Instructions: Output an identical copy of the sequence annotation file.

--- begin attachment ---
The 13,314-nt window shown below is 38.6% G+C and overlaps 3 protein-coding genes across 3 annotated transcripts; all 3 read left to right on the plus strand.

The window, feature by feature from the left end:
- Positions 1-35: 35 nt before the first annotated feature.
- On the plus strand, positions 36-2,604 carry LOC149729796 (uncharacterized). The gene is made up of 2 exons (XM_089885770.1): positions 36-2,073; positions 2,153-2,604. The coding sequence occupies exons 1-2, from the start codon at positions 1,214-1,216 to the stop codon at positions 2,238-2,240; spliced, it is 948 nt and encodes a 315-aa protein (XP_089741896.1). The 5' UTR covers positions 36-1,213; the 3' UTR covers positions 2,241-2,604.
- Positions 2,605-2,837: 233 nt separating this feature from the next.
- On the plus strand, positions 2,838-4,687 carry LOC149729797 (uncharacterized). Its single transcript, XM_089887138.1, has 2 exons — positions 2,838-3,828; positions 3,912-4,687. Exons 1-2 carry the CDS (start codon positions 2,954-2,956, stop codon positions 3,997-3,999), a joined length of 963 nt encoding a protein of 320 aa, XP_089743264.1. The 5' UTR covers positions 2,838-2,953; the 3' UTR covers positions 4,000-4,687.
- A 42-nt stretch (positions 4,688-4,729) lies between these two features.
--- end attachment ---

The 13,314-nt window shown below is 38.6% G+C and overlaps 3 protein-coding genes across 3 annotated transcripts; all 3 read left to right on the plus strand.

The window, feature by feature from the left end:
- Positions 1-35: 35 nt before the first annotated feature.
- On the plus strand, positions 36-2,604 carry LOC149729796 (uncharacterized). The gene is made up of 2 exons (XM_089885770.1): positions 36-2,073; positions 2,153-2,604. The coding sequence occupies exons 1-2, from the start codon at positions 1,214-1,216 to the stop codon at positions 2,238-2,240; spliced, it is 948 nt and encodes a 315-aa protein (XP_089741896.1). The 5' UTR covers positions 36-1,213; the 3' UTR covers positions 2,241-2,604.
- Positions 2,605-2,837: 233 nt separating this feature from the next.
- On the plus strand, positions 2,838-4,687 carry LOC149729797 (uncharacterized). Its single transcript, XM_089887138.1, has 2 exons — positions 2,838-3,828; positions 3,912-4,687. Exons 1-2 carry the CDS (start codon positions 2,954-2,956, stop codon positions 3,997-3,999), a joined length of 963 nt encoding a protein of 320 aa, XP_089743264.1. The 5' UTR covers positions 2,838-2,953; the 3' UTR covers positions 4,000-4,687.
- A 42-nt stretch (positions 4,688-4,729) lies between these two features.